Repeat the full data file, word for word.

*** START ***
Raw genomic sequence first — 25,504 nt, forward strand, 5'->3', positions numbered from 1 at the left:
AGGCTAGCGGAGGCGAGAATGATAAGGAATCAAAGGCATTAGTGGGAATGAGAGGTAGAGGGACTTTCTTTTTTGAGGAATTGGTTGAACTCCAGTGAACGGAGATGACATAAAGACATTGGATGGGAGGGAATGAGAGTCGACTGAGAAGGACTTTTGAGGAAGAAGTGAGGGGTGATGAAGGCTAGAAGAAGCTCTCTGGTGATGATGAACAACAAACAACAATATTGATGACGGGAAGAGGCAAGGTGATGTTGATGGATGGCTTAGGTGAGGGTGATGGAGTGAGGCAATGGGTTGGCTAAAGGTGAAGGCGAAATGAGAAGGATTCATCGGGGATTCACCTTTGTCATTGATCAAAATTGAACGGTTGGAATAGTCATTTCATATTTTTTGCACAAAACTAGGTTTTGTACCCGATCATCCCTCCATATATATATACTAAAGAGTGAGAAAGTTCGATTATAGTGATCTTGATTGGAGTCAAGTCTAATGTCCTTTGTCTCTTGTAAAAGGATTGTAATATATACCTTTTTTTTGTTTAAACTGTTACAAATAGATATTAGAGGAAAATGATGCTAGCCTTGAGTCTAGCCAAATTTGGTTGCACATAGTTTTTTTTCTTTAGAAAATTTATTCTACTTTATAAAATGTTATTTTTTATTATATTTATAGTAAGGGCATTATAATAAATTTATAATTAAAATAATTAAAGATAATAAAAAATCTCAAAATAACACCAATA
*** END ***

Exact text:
Raw genomic sequence first — 25,504 nt, forward strand, 5'->3', positions numbered from 1 at the left:
AGGCTAGCGGAGGCGAGAATGATAAGGAATCAAAGGCATTAGTGGGAATGAGAGGTAGAGGGACTTTCTTTTTTGAGGAATTGGTTGAACTCCAGTGAACGGAGATGACATAAAGACATTGGATGGGAGGGAATGAGAGTCGACTGAGAAGGACTTTTGAGGAAGAAGTGAGGGGTGATGAAGGCTAGAAGAAGCTCTCTGGTGATGATGAACAACAAACAACAATATTGATGACGGGAAGAGGCAAGGTGATGTTGATGGATGGCTTAGGTGAGGGTGATGGAGTGAGGCAATGGGTTGGCTAAAGGTGAAGGCGAAATGAGAAGGATTCATCGGGGATTCACCTTTGTCATTGATCAAAATTGAACGGTTGGAATAGTCATTTCATATTTTTTGCACAAAACTAGGTTTTGTACCCGATCATCCCTCCATATATATATACTAAAGAGTGAGAAAGTTCGATTATAGTGATCTTGATTGGAGTCAAGTCTAATGTCCTTTGTCTCTTGTAAAAGGATTGTAATATATACCTTTTTTTTGTTTAAACTGTTACAAATAGATATTAGAGGAAAATGATGCTAGCCTTGAGTCTAGCCAAATTTGGTTGCACATAGTTTTTTTTCTTTAGAAAATTTATTCTACTTTATAAAATGTTATTTTTTATTATATTTATAGTAAGGGCATTATAATAAATTTATAATTAAAATAATTAAAGATAATAAAAAATCTCAAAATAACACCAATA